WATCH: Republicans at odds over who would face blame for a shutdown

Republicans differ in their view of who would pay politically for a government shutdown, with one seasoned GOP lawmaker insisting to his colleagues that a shutdown would be bad for the party.

Rep. Mike RogersMichael (Mike) Dennis RogersHillicon Valley: Trump signs off on sanctions for election meddlers | Russian hacker pleads guilty over botnet | Reddit bans QAnon forum | FCC delays review of T-Mobile, Sprint merger | EU approves controversial copyright law Former NSA chief refutes report claiming Trump asked him to publicly deny Russia collusion Michigan college Dems sue state over voting laws, claim they discriminate against young people MORE (R-Ala.) told The Hill that if a shutdown occurs “the Republicans will pay more … it’s always been that way in my experience here."

Rogers, who has been in office since 2003, said he’s sharing that message with lawmakers who “haven’t been here for so long” and don’t “really understand what happens when shutdowns occur.”

"They need to go talk to Newt Gingrich,” Rogers added, referring to the former Georgia Republican Speaker of the House.

A pair of conservative lawmakers disagreed with that sentiment Thursday, noting that Republicans maintained control of both chambers despite the shutdown in the late 1990s.

Rep. Louie GohmertLouis (Louie) Buller GohmertTrump: 'Fake news media’ didn’t cover when Obama said '57 states' in 2008 Bipartisan pair offers advice on ‘Climbing the Hill’ Trump allies want Congress to find anonymous op-ed author MORE (R-Texas) said he’s talked to people outside of the establishment who question “how big a hit” the party would take if there was a shutdown.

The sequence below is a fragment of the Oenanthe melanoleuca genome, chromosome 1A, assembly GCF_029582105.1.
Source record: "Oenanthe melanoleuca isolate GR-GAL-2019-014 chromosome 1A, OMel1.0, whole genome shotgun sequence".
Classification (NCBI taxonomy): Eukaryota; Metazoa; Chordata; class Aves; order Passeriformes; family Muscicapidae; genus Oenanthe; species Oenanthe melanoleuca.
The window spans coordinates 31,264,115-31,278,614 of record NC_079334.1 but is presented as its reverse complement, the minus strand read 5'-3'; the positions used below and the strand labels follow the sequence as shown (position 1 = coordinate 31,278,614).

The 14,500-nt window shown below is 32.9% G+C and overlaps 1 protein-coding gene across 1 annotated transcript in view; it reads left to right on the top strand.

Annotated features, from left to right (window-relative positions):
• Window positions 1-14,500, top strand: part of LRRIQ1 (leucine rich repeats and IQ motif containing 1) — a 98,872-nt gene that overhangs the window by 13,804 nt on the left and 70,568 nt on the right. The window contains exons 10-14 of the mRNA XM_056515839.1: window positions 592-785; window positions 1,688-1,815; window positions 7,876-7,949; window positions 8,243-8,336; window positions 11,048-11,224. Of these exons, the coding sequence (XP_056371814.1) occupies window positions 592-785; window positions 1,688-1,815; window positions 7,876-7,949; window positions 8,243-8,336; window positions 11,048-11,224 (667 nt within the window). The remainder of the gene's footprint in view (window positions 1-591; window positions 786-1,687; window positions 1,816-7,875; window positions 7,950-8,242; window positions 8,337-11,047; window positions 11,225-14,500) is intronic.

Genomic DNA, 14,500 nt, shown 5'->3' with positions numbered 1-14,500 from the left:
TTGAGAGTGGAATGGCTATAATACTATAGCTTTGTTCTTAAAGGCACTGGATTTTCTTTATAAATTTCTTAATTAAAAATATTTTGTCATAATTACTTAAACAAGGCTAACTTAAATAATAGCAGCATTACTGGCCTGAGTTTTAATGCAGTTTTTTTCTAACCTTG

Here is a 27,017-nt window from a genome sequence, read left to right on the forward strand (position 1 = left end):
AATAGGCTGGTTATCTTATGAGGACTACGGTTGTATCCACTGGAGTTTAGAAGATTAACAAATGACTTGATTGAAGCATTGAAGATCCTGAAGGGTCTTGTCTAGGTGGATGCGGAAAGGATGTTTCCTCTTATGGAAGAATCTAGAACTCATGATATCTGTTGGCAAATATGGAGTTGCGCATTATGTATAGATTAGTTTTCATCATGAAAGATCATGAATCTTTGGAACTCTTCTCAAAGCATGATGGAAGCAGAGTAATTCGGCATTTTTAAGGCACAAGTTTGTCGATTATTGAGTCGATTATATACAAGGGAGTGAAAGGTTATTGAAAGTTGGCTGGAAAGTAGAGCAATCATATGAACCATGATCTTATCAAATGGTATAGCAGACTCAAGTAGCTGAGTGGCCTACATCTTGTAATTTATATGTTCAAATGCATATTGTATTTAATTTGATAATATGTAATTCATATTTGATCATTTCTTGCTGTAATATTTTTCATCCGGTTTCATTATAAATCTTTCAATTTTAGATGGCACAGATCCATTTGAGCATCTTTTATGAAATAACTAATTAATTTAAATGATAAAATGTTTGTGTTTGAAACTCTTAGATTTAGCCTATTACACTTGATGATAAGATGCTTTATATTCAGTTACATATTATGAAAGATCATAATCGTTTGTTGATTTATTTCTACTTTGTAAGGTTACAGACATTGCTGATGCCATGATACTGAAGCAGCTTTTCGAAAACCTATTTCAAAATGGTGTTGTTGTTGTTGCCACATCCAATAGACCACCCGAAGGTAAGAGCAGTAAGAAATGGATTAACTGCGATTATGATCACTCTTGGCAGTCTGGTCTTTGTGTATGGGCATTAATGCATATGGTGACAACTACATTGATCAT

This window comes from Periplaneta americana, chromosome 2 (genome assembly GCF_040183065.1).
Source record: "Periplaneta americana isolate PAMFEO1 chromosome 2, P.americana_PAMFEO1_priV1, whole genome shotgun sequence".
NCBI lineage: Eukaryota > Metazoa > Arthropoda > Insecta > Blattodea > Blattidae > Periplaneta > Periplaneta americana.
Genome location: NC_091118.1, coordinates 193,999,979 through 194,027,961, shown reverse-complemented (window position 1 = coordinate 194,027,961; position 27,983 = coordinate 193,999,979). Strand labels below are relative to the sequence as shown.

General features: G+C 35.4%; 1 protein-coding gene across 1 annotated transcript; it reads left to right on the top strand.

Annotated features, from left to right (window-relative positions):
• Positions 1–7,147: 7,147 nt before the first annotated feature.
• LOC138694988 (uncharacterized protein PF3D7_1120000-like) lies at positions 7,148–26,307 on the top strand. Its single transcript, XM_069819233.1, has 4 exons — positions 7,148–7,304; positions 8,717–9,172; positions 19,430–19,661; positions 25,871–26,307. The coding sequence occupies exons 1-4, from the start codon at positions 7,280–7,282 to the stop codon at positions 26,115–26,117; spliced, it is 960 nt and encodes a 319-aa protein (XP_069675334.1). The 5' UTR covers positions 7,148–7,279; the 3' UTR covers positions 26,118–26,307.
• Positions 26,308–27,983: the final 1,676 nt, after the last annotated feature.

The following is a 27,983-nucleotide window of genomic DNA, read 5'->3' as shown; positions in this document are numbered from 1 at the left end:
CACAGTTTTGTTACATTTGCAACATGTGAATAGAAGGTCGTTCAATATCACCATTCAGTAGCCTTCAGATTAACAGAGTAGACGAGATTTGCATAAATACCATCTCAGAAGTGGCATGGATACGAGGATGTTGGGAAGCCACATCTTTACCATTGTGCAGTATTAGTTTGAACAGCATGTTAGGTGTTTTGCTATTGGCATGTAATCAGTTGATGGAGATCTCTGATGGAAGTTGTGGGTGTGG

"I know the general wisdom is, conventional wisdom is, that Republicans pay the price but not necessarily at the ballot box,” the Texas Republican said in an interview.

Rep. Steve KingSteven (Steve) Arnold KingWarren calls out GOP congressman for 'white supremacist propaganda,' encourages donations to his opponent GOP lawmaker accuses black students of supporting 'George Wallace's segregation' The stakes are sky-high for the pro-life cause in the upcoming midterms MORE (R-Iowa), a fellow hard-line conservative, chuckled, pointing to former Speaker John Boehner (R-Ohio).

“I'm laughing because conventional wisdom is, and John Boehner planted this into the minds of everybody all along, that whenever there is a government shutdown, House Republicans always pay the price and I'm laughing because that's not true," King asserted.

Other Republicans and a number of Democratic lawmakers insist that the GOP will be hurt in November should Congress fail to pass a short-term spending bill to keep the government funded past Friday.

Republicans, who currently control both chambers of Congress and the White House, have been wary of a shutdown since the last one in late 2013 amid efforts to repeal ObamaCare.

Watch the video above to hear the lawmakers in their own words.